“Pudgie (photo above) was built in Essex, Ontario, by James Whitson and his crew at the Esco Boat Co. I am the third owner of this well cared for boat. She turns heads every where we go. She is a custom boat, with her own Good looks. Something different!! Many interesting details in her construction. Simple and roomy, down below. This boat has seen many ACBS shows in the area and gets used regularly. I have owned and enjoyed “Pudgie” for 12 yrs, including a 2 week Honeymoon, among the Erie Islands of western Lake Erie, 2015.
The Chrysler Marine 383, engine was installed new in 1963. The heads were done in 2003, new exhaust manifolds, Petronix ignition, 2015. The engine has had meticulous care. She purrs like a kitten. The windshield was completely rebuilt and the bottom re-caulked ( with cotton, the old fashion way) and re-fastened in 2014-15. New toilet and flooring in the head, 2019.”

Original Price:  $34,000 CDN.
New Price: (March 2020) $29,999(about $22,500 USD at current exchange rates.)  For further details, please click on the link. Ad number pb885

View a brief video of Pudgie below,

by Rob

Two sold boats and a plea for help.

February 24, 2020 in Uncategorized

 

Congratulations to the sellers and buyers of the two “woodies” above and below: a classic Greavette sedan and a Stan Hunter built reproduction Billy Johnson runabout. We hope that the new owners will enjoy years of great boating with their new acquisitions.
The 24 ft, 1949  Greavette Sheerliner, pictured above and below, was completedly restored with a 5200 bottom and a new 350 hp V8 engine. The Greavette was listed at $99,000

Stan Hunter, builder of the 16 foot, 2007 Billy Johnson designed runabout pictured below,  hand-crafted the runabout with a cedar hull and white oak frames. The “Gerry .D” is powered by a quiet 40 hp four stroke Yamaha engine. The boat was listed at $20,000.  (Photo below)

A plea for help from the individual who tried to contact the owner of the Whitehall skiff pictured below. Somehow your email inquiry disappeared into cyberspace.  Please contact the owner again. The link to his website is here.  Ad number pb865

by Rob

Chris-Craft boats, a history. (Part I)

February 17, 2020 in Uncategorized

Ernest Hemingway in an earlier duck boat. Note the duck decoys in the bow.

The Chris Craft dynasty really began in 1876 when Christopher Columbus Smith began helping his older brother Henry build duck boats and fishing skiffs for hunters and fishermen, and later for use as rentals in their boat livery at Algonac, Michigan. Time passed. In 1884, Chris  married Anna Rattray and went on to raise four sons and two daughters. When old enough, Chris employed the children in his workshop, helping to build rowing, sailing and small motor driven boats.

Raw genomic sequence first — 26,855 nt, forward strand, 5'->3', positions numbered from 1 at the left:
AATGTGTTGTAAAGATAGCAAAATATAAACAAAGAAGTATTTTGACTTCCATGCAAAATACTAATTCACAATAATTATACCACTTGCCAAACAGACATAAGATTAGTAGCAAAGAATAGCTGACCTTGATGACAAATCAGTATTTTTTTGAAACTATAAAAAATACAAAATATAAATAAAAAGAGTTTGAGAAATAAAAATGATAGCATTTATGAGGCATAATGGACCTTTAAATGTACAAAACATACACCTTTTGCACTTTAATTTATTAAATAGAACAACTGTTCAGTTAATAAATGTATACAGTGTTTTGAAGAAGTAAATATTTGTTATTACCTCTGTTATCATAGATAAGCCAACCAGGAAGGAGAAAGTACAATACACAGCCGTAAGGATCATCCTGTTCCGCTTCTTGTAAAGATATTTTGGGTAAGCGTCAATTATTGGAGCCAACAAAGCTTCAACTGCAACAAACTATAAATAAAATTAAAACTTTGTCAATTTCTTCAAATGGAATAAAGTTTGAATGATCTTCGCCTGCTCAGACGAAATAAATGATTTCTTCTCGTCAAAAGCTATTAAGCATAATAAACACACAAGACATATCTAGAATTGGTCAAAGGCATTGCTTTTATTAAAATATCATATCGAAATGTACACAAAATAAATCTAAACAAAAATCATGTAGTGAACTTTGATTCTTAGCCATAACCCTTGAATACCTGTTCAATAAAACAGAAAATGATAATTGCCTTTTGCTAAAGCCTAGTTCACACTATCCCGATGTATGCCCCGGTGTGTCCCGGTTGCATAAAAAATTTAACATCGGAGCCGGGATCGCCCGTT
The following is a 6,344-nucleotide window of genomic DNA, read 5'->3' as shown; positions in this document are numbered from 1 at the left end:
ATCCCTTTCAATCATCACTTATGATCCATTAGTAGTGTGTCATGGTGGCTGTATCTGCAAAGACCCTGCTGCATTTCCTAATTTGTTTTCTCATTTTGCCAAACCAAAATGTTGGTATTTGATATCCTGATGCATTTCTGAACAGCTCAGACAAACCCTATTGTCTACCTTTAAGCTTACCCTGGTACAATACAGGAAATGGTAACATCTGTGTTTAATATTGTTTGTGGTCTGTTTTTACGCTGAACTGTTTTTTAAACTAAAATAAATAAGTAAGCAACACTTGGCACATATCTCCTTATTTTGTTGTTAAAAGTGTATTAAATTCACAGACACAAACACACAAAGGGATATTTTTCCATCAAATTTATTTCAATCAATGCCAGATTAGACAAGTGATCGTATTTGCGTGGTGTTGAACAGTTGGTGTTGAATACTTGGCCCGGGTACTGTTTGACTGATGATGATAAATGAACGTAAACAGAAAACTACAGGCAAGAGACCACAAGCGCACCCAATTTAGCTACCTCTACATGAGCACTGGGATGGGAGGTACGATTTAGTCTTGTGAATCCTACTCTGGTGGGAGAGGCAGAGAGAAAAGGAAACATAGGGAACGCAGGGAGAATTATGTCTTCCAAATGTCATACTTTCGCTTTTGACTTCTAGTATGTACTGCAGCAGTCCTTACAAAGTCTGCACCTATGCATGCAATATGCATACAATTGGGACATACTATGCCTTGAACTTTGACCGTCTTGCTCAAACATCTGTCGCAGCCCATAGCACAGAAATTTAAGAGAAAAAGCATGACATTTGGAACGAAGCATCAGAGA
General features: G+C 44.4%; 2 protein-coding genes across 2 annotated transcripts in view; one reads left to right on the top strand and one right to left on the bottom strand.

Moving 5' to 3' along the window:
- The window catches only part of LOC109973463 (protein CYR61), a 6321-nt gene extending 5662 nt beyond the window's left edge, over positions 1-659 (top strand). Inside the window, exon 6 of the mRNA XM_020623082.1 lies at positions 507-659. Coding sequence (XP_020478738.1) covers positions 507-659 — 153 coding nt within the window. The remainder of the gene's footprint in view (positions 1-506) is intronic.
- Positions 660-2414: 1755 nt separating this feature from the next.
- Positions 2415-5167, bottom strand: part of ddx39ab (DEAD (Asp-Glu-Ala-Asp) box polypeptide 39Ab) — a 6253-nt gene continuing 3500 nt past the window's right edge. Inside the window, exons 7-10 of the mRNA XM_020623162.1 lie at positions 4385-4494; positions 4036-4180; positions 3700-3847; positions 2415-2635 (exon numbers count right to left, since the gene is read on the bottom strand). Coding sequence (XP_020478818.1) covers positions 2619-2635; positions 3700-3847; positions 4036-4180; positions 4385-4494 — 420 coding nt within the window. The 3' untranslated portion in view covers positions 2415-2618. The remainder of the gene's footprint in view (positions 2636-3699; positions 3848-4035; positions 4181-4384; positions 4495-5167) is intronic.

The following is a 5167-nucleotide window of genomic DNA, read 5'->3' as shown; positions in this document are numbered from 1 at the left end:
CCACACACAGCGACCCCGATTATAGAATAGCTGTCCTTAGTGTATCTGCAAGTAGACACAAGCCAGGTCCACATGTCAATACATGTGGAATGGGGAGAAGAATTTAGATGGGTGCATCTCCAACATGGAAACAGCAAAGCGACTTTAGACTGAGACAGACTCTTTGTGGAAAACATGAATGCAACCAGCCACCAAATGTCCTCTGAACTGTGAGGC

By 1906, Chris was building 26 foot boats that would reach speeds of eighteen miles per hour, fast for the time period.

In 1910, a wealthy theatre owner,  John Ryan,  engaged Chris to build a boat that would reach thirty miles per hour. Pleased with his new purchase,  Ryan soon offered to become Chris’ business partner, providing funds for the venture. Smith began building single-step hydroplanes, which promised speeds of up to fifty miles per hour. The $20,000 price tag for such a boat was an astronomical price in the early 20th century.

Boats built by Smith and his sons  won a number of races and the company’s fame grew accordingly.

After Ryan’s fortunes dwindled, Chris connected with a group of Detroit businessmen. They created the Miss Detroit Powerboat Association with the object of building a hyroplane that might win the 1915 Detroit Cup.
Their 25.5 foot Miss Detroit, with thrust from a 250 hp Sterling engine, bested the competition to become the Gold Cup Champion.

Following that episode, after which the Smiths were left with unpaid bills, Garfield Wood appeared on the scene. Already a factory owner, he inspected, then purchased Miss Detroit. Both Chris Smith and Gar Wood were creative achievers who loved fast boats. They both wanted to be the best in the world. W”Well’-heeled” Wood eventually bought the assets of the Smiths, relieving them of debt while allowing them to continue producing boats.

Miss Detroit II (and next year III)  designed by “Nap” Lisee,  was completed in time to enter the 1917 Gold Cup race, which she won with a record speed of fifty-six miles per hour. Success continued in the 1918 and 1919 Gold Cup races when they replaced the Sterling engine with a Curtis aircraft power-plant then a Packard built Liberty aircraft engine.


Note: Information for this article is condensed and  adapted from the book Chris-Craft Boats,  by Anthony Mollica Jr and Jack Savage. The book is available through MBI Publishing Company, Galtier Plaza, Suite 200, 380 Jackson St, St Paul, MN 55101-3885 USA
Stay tuned for Part II!